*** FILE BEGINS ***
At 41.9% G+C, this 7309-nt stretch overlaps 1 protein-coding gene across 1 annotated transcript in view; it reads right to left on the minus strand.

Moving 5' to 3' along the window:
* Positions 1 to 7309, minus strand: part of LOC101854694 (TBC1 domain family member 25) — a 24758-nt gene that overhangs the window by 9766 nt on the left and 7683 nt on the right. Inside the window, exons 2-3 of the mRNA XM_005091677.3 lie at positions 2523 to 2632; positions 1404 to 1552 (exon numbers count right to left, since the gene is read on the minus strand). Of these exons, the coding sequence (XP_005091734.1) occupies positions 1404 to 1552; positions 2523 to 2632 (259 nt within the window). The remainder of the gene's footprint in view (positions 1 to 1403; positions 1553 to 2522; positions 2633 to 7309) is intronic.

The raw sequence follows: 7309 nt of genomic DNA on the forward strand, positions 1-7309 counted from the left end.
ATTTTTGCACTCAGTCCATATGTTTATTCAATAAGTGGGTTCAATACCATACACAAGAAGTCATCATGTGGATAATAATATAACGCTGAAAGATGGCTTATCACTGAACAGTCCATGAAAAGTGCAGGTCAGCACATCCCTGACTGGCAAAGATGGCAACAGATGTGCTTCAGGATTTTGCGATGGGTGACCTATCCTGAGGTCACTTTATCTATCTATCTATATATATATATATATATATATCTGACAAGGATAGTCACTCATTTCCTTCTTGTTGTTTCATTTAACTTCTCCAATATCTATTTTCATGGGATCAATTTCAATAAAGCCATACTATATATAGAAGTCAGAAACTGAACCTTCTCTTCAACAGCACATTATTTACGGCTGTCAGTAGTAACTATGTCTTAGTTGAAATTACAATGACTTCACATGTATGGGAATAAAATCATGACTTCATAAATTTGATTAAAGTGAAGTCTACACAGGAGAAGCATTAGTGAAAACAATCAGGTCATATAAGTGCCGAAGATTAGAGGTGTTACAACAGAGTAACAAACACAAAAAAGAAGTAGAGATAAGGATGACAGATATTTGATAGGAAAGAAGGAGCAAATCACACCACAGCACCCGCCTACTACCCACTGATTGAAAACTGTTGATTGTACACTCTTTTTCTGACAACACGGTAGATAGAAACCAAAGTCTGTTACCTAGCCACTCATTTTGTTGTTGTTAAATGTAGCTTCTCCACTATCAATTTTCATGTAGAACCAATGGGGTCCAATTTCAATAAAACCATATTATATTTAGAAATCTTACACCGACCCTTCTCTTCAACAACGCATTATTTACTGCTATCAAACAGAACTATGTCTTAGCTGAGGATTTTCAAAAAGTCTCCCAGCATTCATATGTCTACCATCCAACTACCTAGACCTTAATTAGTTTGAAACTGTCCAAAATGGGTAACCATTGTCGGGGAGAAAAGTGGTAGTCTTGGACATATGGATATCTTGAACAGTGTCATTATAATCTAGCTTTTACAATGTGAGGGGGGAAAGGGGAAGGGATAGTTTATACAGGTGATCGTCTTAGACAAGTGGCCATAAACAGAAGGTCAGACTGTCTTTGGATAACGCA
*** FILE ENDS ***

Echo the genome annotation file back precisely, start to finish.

At 41.9% G+C, this 7309-nt stretch overlaps 1 protein-coding gene across 1 annotated transcript in view; it reads right to left on the minus strand.

Moving 5' to 3' along the window:
* Positions 1 to 7309, minus strand: part of LOC101854694 (TBC1 domain family member 25) — a 24758-nt gene that overhangs the window by 9766 nt on the left and 7683 nt on the right. Inside the window, exons 2-3 of the mRNA XM_005091677.3 lie at positions 2523 to 2632; positions 1404 to 1552 (exon numbers count right to left, since the gene is read on the minus strand). Of these exons, the coding sequence (XP_005091734.1) occupies positions 1404 to 1552; positions 2523 to 2632 (259 nt within the window). The remainder of the gene's footprint in view (positions 1 to 1403; positions 1553 to 2522; positions 2633 to 7309) is intronic.

The raw sequence follows: 7309 nt of genomic DNA on the forward strand, positions 1-7309 counted from the left end.
ATTTTTGCACTCAGTCCATATGTTTATTCAATAAGTGGGTTCAATACCATACACAAGAAGTCATCATGTGGATAATAATATAACGCTGAAAGATGGCTTATCACTGAACAGTCCATGAAAAGTGCAGGTCAGCACATCCCTGACTGGCAAAGATGGCAACAGATGTGCTTCAGGATTTTGCGATGGGTGACCTATCCTGAGGTCACTTTATCTATCTATCTATATATATATATATATATATATCTGACAAGGATAGTCACTCATTTCCTTCTTGTTGTTTCATTTAACTTCTCCAATATCTATTTTCATGGGATCAATTTCAATAAAGCCATACTATATATAGAAGTCAGAAACTGAACCTTCTCTTCAACAGCACATTATTTACGGCTGTCAGTAGTAACTATGTCTTAGTTGAAATTACAATGACTTCACATGTATGGGAATAAAATCATGACTTCATAAATTTGATTAAAGTGAAGTCTACACAGGAGAAGCATTAGTGAAAACAATCAGGTCATATAAGTGCCGAAGATTAGAGGTGTTACAACAGAGTAACAAACACAAAAAAGAAGTAGAGATAAGGATGACAGATATTTGATAGGAAAGAAGGAGCAAATCACACCACAGCACCCGCCTACTACCCACTGATTGAAAACTGTTGATTGTACACTCTTTTTCTGACAACACGGTAGATAGAAACCAAAGTCTGTTACCTAGCCACTCATTTTGTTGTTGTTAAATGTAGCTTCTCCACTATCAATTTTCATGTAGAACCAATGGGGTCCAATTTCAATAAAACCATATTATATTTAGAAATCTTACACCGACCCTTCTCTTCAACAACGCATTATTTACTGCTATCAAACAGAACTATGTCTTAGCTGAGGATTTTCAAAAAGTCTCCCAGCATTCATATGTCTACCATCCAACTACCTAGACCTTAATTAGTTTGAAACTGTCCAAAATGGGTAACCATTGTCGGGGAGAAAAGTGGTAGTCTTGGACATATGGATATCTTGAACAGTGTCATTATAATCTAGCTTTTACAATGTGAGGGGGGAAAGGGGAAGGGATAGTTTATACAGGTGATCGTCTTAGACAAGTGGCCATAAACAGAAGGTCAGACTGTCTTTGGATAACGCA